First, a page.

Sunday, January 20, 2013
Sunday Sludge: Clamfight - "I Versus the Glacier"
It's easy to post a meme to your facebook wall that says "Live Life With No Regrets." Well, let's be serious. I think we've all looked into our past and wondered what the fuck we'd been thinking at the time. The Butthole Surfers taught us to regret doing something rather than regret NOT doing something, but that's exactly the net I fall into. I regret ending that last sentence with a fucking preposition, but what I regret NOT doing is starting a band with three of my high school buddies fifteen-or-so years ago. I regret NOT frying my Stratocaster and Peavey box amp instead of watching Beaver and Butthole on MTV. I regret going to college and NOT rolling in the glamorous pussy that comes with stoner-sludge stardom.
Alright, Clamfight play "music for fat dudes and the buxotic women who love them," but I doubt they're left with any regrets of what they started in a basement back in 1996. Following up the fucking killer 2010 release Volume I, Clamfight return this Tuesday with I Versus the Glacier, an ambitious and groove-swollen stomp toward stoner-sludge immortality. Expanding and improving as they unfold, each of the nine tracks are sharply realized and delivered with impossibly-patient timing.
Icy drones spiral into dense, tightly-spun rhythms on The Eagle. Monster riffage manages to peel off the stink for a brief spell with a cool breeze, but the premier-caliber stoner-sludge stomp paces into a confident gallop. The descent of sludge crafts a mudslide that doesn't begin to showcase all the disc offers, leading into a triptych of sped-up shred and sticky thunder. Clamfight comparisons to C.O.C., Orange Goblin, and High on Fire only hold so much merit. What rests between the bookends is a litany of massive promises followed by gargantuan delivery.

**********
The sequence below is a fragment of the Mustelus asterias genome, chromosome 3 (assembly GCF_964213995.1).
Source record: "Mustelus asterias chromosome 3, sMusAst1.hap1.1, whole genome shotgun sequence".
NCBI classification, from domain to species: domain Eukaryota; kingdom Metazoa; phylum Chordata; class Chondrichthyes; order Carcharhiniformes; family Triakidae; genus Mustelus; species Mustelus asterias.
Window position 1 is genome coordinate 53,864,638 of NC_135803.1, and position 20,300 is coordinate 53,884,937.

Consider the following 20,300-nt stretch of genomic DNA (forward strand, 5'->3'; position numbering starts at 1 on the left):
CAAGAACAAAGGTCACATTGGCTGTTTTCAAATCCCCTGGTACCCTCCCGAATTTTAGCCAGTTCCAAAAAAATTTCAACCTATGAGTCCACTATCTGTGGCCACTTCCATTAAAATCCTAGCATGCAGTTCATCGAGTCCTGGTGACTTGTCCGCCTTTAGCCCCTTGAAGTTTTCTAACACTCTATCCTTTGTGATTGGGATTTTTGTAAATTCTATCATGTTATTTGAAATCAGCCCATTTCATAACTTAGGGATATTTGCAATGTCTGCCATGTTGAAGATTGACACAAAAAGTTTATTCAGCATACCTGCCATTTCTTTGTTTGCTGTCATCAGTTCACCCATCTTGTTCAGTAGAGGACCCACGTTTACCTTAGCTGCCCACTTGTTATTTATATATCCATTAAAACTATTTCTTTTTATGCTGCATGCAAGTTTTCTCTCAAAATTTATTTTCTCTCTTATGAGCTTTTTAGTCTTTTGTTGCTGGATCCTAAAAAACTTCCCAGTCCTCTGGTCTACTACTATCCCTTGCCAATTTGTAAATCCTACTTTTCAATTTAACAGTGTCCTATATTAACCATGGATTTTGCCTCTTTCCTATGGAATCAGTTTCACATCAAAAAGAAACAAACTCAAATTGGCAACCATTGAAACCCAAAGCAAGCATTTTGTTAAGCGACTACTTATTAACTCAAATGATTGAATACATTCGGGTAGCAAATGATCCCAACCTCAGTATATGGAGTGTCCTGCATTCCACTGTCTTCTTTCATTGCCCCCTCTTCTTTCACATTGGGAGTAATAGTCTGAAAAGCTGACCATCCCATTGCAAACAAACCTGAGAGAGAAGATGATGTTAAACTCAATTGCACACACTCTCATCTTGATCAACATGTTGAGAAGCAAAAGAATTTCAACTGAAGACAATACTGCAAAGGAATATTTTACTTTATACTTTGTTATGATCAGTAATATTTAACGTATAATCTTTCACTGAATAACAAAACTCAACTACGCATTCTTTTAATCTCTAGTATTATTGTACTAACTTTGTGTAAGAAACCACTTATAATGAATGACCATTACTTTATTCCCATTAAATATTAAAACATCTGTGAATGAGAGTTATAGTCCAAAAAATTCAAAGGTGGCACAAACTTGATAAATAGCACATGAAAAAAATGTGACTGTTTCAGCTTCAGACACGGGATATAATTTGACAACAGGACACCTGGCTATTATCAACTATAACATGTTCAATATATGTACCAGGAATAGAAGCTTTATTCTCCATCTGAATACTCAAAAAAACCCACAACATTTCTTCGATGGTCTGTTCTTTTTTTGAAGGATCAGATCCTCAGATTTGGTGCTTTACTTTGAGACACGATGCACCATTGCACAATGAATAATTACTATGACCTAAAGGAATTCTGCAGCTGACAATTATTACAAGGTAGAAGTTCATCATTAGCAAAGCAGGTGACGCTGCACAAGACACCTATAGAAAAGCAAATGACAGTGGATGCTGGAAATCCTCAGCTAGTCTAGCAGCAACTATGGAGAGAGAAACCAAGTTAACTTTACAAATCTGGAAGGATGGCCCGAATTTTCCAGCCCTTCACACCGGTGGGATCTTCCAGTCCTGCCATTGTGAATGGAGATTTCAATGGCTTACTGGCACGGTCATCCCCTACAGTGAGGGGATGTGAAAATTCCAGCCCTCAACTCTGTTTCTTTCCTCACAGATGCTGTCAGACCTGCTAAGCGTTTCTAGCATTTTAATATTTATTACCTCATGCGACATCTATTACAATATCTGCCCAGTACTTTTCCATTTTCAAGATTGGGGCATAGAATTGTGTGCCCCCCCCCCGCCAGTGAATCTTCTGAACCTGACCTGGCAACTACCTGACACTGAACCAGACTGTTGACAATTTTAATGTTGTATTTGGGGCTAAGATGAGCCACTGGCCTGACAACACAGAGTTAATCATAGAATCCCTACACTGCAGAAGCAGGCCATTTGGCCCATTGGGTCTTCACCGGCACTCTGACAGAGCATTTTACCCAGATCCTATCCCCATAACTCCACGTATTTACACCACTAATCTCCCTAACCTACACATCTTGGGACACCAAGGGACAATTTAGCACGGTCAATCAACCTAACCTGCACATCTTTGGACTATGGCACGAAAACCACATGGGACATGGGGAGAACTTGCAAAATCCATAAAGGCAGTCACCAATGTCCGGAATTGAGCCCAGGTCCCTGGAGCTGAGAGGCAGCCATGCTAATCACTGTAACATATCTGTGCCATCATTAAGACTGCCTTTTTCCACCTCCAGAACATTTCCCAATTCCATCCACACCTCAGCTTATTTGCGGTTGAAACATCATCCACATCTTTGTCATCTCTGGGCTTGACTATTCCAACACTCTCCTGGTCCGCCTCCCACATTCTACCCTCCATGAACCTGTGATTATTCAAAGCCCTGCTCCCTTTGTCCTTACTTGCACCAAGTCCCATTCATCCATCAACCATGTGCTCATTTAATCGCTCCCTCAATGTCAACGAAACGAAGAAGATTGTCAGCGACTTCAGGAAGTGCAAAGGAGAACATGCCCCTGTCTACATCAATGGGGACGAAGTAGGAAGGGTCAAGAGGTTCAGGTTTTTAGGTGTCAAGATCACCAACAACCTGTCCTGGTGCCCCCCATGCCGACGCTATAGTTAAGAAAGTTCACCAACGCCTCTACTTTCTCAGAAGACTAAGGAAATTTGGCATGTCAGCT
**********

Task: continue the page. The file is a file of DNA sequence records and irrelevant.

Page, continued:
Sandriders can't shake the thickness, but the buzz/slice/buzz floods your home and spits at rescuers. The hollow swarm of guitar splices on Shadow Line pulls you from questions on how Andy Martin balances violent drum crushes with poignant, weathered vocal observation. And on I vs. The Glacier, Clamfight discover their cool stoner swing betwixt sticky storm choruses. Listeners welcome the icy time warp warbling and flirtation of doom, exhaling until squeegee plucks graduate to death knell sirens. Are you alright, man?
Clamfight did their best to wear you out, but the disc's back end is what's impossible to dismiss. The repetitive, deliberate River of Ice is slower but hardly subdued. Spacy riffs marry hazy backdrops as crunchy sludge peppers your grandma's panties. On the album's most complete track, Martin's vocals shine and the band's tempo is perfected. Riffs are choppy and the increasingly expansive elements work together to strap on a leather mask and face the wind. The implosion of Mountain is absolutely massive, grinding slowly on a hitch of Goliath's shoulders. Dusty guitars push to the forefront and steer straight through walls.
The closing tandem of The Green God of Yag and Stealing the Ghost Horse may be the finest pairing we feature in all of 2013. That's a bold statement, but the drawn-out hum of Yag and Horse's sonic juxtapositions are fucking incredible. Superior rhythmic movements on the former's instrumental unraveling marks a baring of soul. Stoner-buzz cadence sharpens under riffs that fistfight and shake trailers. Yag easily holds some of the collection's most beautifully realized concepts. And as for the seven-minute denouement that is Horse, this is the perfect encapsulation of all that Clamfight's been over the last decade. Crafting a field of electric and eclectic heaviness that teems with ingenuity and invention, their sound continues to fester. The grit masks the improved production, leaving no trace of cleanliness or complacency.
Developing a pulse all their own, these songs flee their captors and discover themselves. There's a deceptively sticky catchiness, but don't you dare call I Versus the Glacier accessible. Swooning and swaying through burning lands, these Jersey sludge mongers exercise a militant focus hidden beneath gooey porch treatment solos and sludge stick-ball passions. Shifting and shredding is a scratch to the surface. Carve underfoot through several layers of milk and mire and it's easy to dream skyward at these cumulonimbus assertions. Clamfight are just hitting their stride, and they don't have to regret a single note on Glacier. But you? You'll regret passing it up.
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